Wednesday, April 16, 2014
It sounds like the stuff of fantasy tales – or an animated feature film.
Jonathan Trappe takes off on a test flight in a Portland-made dinghy attached to balloons at the Leon International Balloon Festival in November in Leon, Mexico. He says he will need 365 balloons to keep him aloft for a trip across the Atlantic this summer.
Photo by Stewart Cook/Barcroft Media/Landov
A North Carolina man plans to fly from Maine to Europe this summer in a particularly whimsical way: in a Maine-made dinghy held aloft by hundreds of helium-filled balloons. The solo flight would be the first-ever crossing of the Atlantic Ocean by a balloonist using cluster balloons.
Jonathan Trappe, 39, has previously flown across the English Channel, the Alps and Lake Michigan using cluster balloons. He said he will start preparations in May in anticipation of a balloon launch between July 1 and Sept. 30.
If the story sounds a lot like the animated movie "Up," that's not by accident.
In November, Trappe attached hundreds of balloons to a house like the one from "Up" and soared above the crowds at a balloon festival in Leon, Mexico.
In Raleigh, N.C., in 2008, he attached 55 balloons to an office chair and ascended about 15,000 feet.
For his trans-Atlantic endeavor, Trappe is looking for a launching site in northern Maine, a large field situated close to a community where he could find a team of more than 50 volunteers to help him inflate the 365 balloons, he said. He picked northern Maine, ideally a field near Caribou or Presque Isle, because the farther north he goes, the better chance he'll have of ascending into a good weather system, he said.
Trappe plans to set up and wait a few weeks or months for the right conditions -- a high pressure ridge. The type of balloons he uses are 8 feet in diameter and are sold commercially, typically for advertising displays at places such as automobile dealerships.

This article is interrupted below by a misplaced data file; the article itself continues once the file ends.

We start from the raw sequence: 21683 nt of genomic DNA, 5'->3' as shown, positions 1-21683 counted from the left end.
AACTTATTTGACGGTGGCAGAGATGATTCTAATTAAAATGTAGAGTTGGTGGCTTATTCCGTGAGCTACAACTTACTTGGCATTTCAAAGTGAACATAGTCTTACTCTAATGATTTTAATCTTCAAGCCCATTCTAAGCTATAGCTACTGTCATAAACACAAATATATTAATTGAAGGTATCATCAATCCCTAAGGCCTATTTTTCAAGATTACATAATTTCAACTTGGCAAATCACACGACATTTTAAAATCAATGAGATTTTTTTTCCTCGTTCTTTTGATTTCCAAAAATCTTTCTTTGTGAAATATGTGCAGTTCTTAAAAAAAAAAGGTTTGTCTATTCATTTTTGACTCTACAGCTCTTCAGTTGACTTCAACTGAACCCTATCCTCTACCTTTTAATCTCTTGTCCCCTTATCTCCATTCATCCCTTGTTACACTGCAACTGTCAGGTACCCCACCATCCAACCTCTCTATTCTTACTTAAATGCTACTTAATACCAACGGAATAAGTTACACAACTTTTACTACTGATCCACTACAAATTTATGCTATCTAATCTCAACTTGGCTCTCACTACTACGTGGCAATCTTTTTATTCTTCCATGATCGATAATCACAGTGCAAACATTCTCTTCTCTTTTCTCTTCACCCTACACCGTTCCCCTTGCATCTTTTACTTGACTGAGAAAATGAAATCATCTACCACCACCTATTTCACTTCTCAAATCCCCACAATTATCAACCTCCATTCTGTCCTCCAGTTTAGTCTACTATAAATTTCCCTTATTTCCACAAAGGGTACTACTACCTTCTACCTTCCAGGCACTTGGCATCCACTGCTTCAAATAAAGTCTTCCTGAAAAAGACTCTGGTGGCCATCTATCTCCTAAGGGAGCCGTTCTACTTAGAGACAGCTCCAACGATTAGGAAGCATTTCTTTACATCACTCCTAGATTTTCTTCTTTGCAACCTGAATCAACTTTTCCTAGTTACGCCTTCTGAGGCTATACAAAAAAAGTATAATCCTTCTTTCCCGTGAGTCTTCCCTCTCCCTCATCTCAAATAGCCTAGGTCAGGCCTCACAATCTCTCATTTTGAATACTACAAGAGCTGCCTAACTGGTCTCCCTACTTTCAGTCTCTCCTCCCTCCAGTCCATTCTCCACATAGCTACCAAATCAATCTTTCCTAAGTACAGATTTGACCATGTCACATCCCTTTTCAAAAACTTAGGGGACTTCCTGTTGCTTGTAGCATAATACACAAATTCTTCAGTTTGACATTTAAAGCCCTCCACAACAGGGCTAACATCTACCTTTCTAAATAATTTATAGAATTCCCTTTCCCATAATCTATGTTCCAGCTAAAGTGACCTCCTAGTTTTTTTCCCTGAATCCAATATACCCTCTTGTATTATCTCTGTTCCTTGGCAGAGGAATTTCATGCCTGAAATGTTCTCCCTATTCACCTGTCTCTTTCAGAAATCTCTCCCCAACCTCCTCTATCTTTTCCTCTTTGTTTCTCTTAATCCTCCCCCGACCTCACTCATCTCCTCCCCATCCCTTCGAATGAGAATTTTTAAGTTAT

For the gondola, he plans to use a Portland Pudgy, a lifeboat manufactured in Portland by industrial designer David Hulbert. The rugged little boat is 7 feet 8 inches long.
The bright yellow Pudgy looks like an ordinary rowboat, which adds to the project's storybook aesthetics.
Trappe, who came to Maine last summer, took sailing lessons in Casco Bay and lived aboard his Pudgy for two consecutive days. He took a test flight while in Leon, Mexico, in November, sitting in the boat as hundreds of helium balloons lifted him to more than 20,000 feet. He then descended to a lake for a splashdown landing.
The balloons were attached to a harness strapped around the boat. The test flight proved that the boat could be flown and then landed in water, he said.
Trappe said he has thought hard about the possibility he might have to ditch in rough seas. Landing in a lake in Mexico doesn't quite compare to landing in the middle of the Atlantic Ocean. Even if he does everything successfully, he said, he could still be battered to death while tethered to the boat by a restraint harness.
"It's the goddamn North Atlantic," he said. "I've given it some thought."
During the crossing, he will fly at 18,000 to 25,000 feet to catch the best wind currents, although he may have to fly lower to avoid ice forming on the balloons. He plans to carry two canisters of oxygen and dress as though he's climbing Mount Everest, to protect himself from the cold. The Pudgy's exposure canopy will essentially act as a tent.
"It's like camping in the sky," he said.
He may land anywhere from North Africa to Norway, he told the BBC World Service in November, and the journey will take three to six days, during which he'll take short naps to rest. A device on board will sound an alarm if the balloons change altitude suddenly.
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